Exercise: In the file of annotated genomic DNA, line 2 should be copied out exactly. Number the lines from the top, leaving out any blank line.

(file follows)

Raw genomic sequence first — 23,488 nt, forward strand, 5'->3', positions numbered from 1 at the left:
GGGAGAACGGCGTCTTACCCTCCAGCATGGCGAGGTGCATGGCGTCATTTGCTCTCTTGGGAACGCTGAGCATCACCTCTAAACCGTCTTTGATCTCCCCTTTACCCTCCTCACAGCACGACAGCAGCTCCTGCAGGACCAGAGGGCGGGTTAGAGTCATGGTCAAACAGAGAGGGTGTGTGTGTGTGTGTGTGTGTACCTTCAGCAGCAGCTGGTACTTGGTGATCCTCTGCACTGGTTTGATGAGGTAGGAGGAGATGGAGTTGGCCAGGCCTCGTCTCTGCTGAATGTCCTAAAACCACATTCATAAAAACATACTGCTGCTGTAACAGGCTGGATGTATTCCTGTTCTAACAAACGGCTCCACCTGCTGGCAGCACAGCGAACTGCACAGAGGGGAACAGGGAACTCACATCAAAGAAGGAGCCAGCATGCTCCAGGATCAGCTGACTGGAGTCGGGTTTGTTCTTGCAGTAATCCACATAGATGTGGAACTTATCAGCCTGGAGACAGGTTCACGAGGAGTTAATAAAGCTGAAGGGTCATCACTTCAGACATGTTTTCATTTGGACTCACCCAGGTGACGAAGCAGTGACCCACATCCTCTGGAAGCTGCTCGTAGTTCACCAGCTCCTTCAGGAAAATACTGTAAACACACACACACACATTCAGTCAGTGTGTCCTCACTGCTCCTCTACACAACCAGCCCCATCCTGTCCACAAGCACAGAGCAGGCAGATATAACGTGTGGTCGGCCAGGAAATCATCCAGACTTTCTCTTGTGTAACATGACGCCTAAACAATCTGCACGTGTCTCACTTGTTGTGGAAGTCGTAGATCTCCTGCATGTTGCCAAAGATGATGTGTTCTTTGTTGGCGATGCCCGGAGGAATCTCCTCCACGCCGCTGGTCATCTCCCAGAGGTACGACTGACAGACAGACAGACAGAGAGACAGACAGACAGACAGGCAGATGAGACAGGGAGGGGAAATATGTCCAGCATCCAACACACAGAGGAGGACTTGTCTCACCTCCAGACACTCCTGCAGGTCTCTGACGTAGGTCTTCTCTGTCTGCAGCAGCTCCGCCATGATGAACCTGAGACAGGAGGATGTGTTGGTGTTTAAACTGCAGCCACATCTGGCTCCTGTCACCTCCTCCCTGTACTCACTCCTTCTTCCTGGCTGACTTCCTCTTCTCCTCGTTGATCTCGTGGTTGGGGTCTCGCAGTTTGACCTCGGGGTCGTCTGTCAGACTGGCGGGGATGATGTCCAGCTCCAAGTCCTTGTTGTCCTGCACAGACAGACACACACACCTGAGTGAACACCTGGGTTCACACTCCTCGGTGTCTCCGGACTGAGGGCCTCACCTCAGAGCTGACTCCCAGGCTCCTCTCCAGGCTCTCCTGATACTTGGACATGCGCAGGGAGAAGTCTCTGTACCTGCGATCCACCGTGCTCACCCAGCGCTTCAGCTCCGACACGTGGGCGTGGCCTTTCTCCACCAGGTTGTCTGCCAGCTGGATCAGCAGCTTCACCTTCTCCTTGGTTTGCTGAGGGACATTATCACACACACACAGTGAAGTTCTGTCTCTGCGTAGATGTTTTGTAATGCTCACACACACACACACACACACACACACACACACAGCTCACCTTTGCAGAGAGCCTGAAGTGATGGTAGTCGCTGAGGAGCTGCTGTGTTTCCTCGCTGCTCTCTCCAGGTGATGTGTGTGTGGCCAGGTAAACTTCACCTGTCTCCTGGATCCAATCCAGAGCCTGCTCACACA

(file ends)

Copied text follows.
GGGAGAACGGCGTCTTACCCTCCAGCATGGCGAGGTGCATGGCGTCATTTGCTCTCTTGGGAACGCTGAGCATCACCTCTAAACCGTCTTTGATCTCCCCTTTACCCTCCTCACAGCACGACAGCAGCTCCTGCAGGACCAGAGGGCGGGTTAGAGTCATGGTCAAACAGAGAGGGTGTGTGTGTGTGTGTGTGTGTACCTTCAGCAGCAGCTGGTACTTGGTGATCCTCTGCACTGGTTTGATGAGGTAGGAGGAGATGGAGTTGGCCAGGCCTCGTCTCTGCTGAATGTCCTAAAACCACATTCATAAAAACATACTGCTGCTGTAACAGGCTGGATGTATTCCTGTTCTAACAAACGGCTCCACCTGCTGGCAGCACAGCGAACTGCACAGAGGGGAACAGGGAACTCACATCAAAGAAGGAGCCAGCATGCTCCAGGATCAGCTGACTGGAGTCGGGTTTGTTCTTGCAGTAATCCACATAGATGTGGAACTTATCAGCCTGGAGACAGGTTCACGAGGAGTTAATAAAGCTGAAGGGTCATCACTTCAGACATGTTTTCATTTGGACTCACCCAGGTGACGAAGCAGTGACCCACATCCTCTGGAAGCTGCTCGTAGTTCACCAGCTCCTTCAGGAAAATACTGTAAACACACACACACACATTCAGTCAGTGTGTCCTCACTGCTCCTCTACACAACCAGCCCCATCCTGTCCACAAGCACAGAGCAGGCAGATATAACGTGTGGTCGGCCAGGAAATCATCCAGACTTTCTCTTGTGTAACATGACGCCTAAACAATCTGCACGTGTCTCACTTGTTGTGGAAGTCGTAGATCTCCTGCATGTTGCCAAAGATGATGTGTTCTTTGTTGGCGATGCCCGGAGGAATCTCCTCCACGCCGCTGGTCATCTCCCAGAGGTACGACTGACAGACAGACAGACAGAGAGACAGACAGACAGACAGGCAGATGAGACAGGGAGGGGAAATATGTCCAGCATCCAACACACAGAGGAGGACTTGTCTCACCTCCAGACACTCCTGCAGGTCTCTGACGTAGGTCTTCTCTGTCTGCAGCAGCTCCGCCATGATGAACCTGAGACAGGAGGATGTGTTGGTGTTTAAACTGCAGCCACATCTGGCTCCTGTCACCTCCTCCCTGTACTCACTCCTTCTTCCTGGCTGACTTCCTCTTCTCCTCGTTGATCTCGTGGTTGGGGTCTCGCAGTTTGACCTCGGGGTCGTCTGTCAGACTGGCGGGGATGATGTCCAGCTCCAAGTCCTTGTTGTCCTGCACAGACAGACACACACACCTGAGTGAACACCTGGGTTCACACTCCTCGGTGTCTCCGGACTGAGGGCCTCACCTCAGAGCTGACTCCCAGGCTCCTCTCCAGGCTCTCCTGATACTTGGACATGCGCAGGGAGAAGTCTCTGTACCTGCGATCCACCGTGCTCACCCAGCGCTTCAGCTCCGACACGTGGGCGTGGCCTTTCTCCACCAGGTTGTCTGCCAGCTGGATCAGCAGCTTCACCTTCTCCTTGGTTTGCTGAGGGACATTATCACACACACACAGTGAAGTTCTGTCTCTGCGTAGATGTTTTGTAATGCTCACACACACACACACACACACACACACACACACAGCTCACCTTTGCAGAGAGCCTGAAGTGATGGTAGTCGCTGAGGAGCTGCTGTGTTTCCTCGCTGCTCTCTCCAGGTGATGTGTGTGTGGCCAGGTAAACTTCACCTGTCTCCTGGATCCAATCCAGAGCCTGCTCACACA